Things Seen and Unseen: A Year Lived in Faith is an autobiographical work about Gallagher's re-acquaintance with religion. Having grown up attending the Episcopalian church, she rejected it at the age of twenty. But over a decade later she found herself inclined to return and began to tentatively and secretly re-explore her spiritual side. Eventually, Gallagher found a church where she wanted to become actively involved at a time when its membership was falling off sharply. At the Trinity Episcopal Church in Santa Barbara, she helped to establish a soup kitchen, traveled with a group of women to Nicaragua, and became a member of the church vestry. These experiences gave her what she was searching for: a sense of community and purpose.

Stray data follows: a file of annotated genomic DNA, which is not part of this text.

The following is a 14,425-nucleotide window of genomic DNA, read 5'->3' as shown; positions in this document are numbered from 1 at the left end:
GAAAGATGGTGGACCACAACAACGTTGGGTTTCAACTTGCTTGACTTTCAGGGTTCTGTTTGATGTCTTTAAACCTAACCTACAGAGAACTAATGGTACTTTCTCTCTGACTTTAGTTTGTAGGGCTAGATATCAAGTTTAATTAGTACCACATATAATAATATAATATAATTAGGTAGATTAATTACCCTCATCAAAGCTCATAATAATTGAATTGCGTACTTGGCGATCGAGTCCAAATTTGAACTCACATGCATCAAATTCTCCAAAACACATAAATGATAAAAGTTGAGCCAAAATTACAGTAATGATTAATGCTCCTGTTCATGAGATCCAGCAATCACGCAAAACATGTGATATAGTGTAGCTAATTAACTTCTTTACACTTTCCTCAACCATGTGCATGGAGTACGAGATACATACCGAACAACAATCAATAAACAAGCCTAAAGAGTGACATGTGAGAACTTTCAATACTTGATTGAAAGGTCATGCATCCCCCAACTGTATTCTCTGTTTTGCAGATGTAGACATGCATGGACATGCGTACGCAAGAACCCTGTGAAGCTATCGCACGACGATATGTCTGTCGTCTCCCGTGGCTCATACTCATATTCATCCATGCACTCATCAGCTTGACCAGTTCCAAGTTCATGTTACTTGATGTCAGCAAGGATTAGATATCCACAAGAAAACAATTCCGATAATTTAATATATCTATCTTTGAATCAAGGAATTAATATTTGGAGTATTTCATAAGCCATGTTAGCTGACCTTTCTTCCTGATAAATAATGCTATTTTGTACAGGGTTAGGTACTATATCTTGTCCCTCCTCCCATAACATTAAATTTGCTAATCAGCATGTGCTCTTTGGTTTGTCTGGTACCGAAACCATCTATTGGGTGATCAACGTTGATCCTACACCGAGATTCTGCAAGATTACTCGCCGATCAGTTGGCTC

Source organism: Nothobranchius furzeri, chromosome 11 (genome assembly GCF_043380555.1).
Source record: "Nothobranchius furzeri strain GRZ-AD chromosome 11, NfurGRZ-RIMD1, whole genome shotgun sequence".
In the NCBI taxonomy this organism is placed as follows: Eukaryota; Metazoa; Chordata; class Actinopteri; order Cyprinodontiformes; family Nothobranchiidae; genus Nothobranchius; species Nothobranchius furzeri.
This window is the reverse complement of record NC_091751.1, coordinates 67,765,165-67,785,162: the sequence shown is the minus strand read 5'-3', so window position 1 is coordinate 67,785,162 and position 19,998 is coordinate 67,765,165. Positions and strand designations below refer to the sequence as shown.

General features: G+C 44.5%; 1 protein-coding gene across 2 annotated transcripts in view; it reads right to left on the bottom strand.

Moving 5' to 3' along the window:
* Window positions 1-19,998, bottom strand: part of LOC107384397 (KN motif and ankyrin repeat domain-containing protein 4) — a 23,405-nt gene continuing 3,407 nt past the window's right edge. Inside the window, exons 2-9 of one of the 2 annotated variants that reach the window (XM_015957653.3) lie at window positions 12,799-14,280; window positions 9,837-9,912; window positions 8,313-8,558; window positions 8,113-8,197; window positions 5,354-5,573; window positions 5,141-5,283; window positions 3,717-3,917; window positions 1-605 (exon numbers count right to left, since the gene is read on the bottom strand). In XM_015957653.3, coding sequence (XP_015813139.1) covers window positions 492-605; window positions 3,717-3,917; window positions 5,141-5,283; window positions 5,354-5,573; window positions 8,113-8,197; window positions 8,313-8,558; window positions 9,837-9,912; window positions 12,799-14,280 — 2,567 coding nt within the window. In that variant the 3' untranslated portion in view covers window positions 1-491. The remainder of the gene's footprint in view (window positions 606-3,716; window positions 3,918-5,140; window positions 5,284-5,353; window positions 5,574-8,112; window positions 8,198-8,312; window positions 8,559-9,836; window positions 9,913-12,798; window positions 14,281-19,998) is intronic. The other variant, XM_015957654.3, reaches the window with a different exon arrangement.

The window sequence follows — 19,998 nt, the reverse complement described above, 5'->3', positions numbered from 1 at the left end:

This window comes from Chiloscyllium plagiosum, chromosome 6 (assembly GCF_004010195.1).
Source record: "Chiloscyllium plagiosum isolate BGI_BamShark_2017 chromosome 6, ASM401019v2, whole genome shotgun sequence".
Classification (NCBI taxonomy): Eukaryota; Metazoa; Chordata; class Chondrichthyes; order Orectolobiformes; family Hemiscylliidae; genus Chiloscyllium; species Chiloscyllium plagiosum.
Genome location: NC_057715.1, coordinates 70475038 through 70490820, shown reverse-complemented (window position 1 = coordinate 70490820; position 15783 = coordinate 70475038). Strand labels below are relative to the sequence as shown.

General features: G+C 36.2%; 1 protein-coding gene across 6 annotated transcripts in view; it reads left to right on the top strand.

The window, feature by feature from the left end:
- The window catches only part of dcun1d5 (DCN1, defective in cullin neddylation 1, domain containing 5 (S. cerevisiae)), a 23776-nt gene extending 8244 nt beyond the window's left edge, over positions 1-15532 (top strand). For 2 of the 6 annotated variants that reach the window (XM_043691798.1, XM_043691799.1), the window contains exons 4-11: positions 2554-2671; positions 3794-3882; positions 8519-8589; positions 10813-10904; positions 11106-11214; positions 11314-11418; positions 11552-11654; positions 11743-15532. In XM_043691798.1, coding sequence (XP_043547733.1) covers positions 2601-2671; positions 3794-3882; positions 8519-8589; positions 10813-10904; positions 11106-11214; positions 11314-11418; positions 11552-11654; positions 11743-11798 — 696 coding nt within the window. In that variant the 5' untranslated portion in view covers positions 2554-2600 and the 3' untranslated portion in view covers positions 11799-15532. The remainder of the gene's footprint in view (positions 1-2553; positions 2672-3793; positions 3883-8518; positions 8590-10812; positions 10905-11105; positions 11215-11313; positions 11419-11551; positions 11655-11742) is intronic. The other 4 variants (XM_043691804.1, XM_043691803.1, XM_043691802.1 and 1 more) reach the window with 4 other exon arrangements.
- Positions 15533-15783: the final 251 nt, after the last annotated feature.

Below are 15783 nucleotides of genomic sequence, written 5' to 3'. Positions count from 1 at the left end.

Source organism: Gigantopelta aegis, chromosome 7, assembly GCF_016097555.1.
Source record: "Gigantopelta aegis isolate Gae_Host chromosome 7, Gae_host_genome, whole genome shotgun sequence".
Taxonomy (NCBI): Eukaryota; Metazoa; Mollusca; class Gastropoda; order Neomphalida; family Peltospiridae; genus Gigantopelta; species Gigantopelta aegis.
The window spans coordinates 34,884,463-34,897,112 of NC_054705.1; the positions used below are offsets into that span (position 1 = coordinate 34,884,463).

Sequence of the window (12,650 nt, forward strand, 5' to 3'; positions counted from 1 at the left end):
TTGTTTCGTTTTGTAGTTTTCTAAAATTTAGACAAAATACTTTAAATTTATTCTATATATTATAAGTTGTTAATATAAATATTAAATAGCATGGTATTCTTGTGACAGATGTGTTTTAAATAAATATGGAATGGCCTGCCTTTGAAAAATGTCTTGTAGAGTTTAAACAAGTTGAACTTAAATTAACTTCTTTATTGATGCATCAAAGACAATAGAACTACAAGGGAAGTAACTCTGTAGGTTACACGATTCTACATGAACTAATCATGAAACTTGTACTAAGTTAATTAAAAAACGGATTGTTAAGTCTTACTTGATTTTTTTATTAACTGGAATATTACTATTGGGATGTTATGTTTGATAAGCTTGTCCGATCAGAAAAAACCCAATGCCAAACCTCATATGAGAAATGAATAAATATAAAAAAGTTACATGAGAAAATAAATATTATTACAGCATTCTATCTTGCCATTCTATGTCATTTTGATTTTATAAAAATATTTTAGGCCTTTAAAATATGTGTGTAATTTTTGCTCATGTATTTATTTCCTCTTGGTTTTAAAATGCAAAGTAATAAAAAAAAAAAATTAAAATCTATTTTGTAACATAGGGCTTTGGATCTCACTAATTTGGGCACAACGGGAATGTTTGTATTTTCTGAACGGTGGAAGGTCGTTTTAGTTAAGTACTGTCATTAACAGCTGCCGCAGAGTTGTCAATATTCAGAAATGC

The process of reestablishing her faith, which, Gallagher says in Things Seen and Unseen, took about a year. The author structures her very personal tale by juxtaposing everyday events with church rituals and holidays. It begins with Advent and continues through Christmas, Epiphany, and Lent, concluding with "Ordinary Time," a term borrowed from the Roman Catholic calendar. As Gallagher observes these holidays, she also deals with profound moments in her personal life, such as the death of a friend and learning that her brother has been diagnosed with cancer. Gallagher's narrative paints not only a portrait of her own experience but of the personality of her congregation as well. The money and member-poor church suffers from its own obstacles, like the necessity of "earthquake-proofing" their building and the touchy issue of their homosexual rector.